Breastfeeding in public

It’s Breastfeeding Awareness Week this week. So, rather than blog about Gaza, or finding a creche for next year, or the role of trust in parenting (and life generally), or inconsistent baby sleep advice, I’ll do another breastfeeding blog and leave those topics waiting in the wings. 

Bubs isn’t great at breastfeeding in public. Even breastfeeding at home with a guest round can be a bit much. He gets distracted. I like to think he assumes that he can always eat later, but there’s something else interesting going on now. And now that he’s a bigger baby, his grizzles don’t always mean that he wants to feed – so I might offer him the breast, thinking he’s probably hungry, and he’ll refuse. Then also he does this adorable thing where he comes off after a few suckles just to smile and coo. Cute when we’re at home. But when we’re out, it’s awkward.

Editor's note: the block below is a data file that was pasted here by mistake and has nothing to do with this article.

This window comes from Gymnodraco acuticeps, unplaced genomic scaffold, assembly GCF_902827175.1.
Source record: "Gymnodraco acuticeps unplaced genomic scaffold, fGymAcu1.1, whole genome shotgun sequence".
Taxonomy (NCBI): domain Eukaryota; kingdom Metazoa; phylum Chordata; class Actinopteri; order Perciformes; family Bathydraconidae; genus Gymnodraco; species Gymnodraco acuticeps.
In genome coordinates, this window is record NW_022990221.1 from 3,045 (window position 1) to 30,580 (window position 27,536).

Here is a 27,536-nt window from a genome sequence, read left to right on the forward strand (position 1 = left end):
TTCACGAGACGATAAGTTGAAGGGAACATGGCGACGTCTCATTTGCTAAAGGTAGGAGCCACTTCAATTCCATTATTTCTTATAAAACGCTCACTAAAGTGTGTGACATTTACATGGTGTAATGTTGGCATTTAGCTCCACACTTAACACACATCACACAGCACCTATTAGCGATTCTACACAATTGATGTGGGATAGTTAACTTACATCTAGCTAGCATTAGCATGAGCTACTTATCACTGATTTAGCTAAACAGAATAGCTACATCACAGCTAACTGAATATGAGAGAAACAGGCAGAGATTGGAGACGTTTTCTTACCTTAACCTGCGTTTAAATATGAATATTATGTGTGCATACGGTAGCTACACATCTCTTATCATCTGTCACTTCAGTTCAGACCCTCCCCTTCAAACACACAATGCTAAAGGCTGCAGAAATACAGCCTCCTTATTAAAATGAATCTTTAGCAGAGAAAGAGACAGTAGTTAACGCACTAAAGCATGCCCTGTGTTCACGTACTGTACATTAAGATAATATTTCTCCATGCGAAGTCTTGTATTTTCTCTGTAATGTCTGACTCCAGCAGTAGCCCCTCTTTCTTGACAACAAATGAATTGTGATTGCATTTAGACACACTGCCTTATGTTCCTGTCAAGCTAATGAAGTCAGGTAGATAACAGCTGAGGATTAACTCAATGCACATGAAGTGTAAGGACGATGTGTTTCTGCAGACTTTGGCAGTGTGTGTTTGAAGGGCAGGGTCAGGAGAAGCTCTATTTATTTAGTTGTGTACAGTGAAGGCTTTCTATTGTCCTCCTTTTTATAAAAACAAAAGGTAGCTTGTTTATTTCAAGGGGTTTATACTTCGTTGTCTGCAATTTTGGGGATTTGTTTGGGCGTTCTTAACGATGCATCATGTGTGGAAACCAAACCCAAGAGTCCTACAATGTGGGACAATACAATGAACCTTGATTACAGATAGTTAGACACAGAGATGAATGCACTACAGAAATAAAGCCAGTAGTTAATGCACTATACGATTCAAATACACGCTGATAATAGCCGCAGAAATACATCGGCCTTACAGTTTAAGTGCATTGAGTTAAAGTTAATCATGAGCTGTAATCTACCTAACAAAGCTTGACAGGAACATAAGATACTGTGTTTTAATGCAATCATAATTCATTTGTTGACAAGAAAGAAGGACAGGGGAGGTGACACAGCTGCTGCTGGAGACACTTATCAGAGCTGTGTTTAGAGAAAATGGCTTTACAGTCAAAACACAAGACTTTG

This means that breastfeeding in public now proceeds like this:

1) Is he hungry? Hmm, hope he’s hungry so I don’t flash everyone for nothing. I’m pretty sure he is.

2) Where can I sit to feed him? Found a chair, phew. 

3) Ok, ok, ok, I know you want to eat, I’m just lifting my top up and uncliping my bra and trying to hold your wriggly self, calm down.

4) He’s not going for it, is he just distracted or is he not hungry?

5) Ok, he’s latched.

6) And… now he’s off and grinning at me. Hey little one, you’re super cute, but mummy just needs to quickly try and cover up exposed nipple/catch leaking milk in breastpad rather than dripping everywhere.  

7) And now he’s trying to get on again, quick, uncover the boob so he can have more food.

8) Ok, nobody make any sudden noises for the next five to ten minutes!

A few weeks back, I was feeding him in a chair outside a clothing shop dressing room (you know the ones, the “waiting for my friend who is trying on an outfit” chairs). I was feeling chuffed at having successfully completed steps 1 through 7, and was sitting there stroking his head and enjoying the moment while he guzzled. It wasn’t a spot I’d used before, but I was pleased because it was really discrete and quiet, and the chair was comfortable, and surely no-one would mind because I was so out of the way. Just as this thought was going through my head, one of the staff walked past and said “isn’t there somewhere better you could do that?”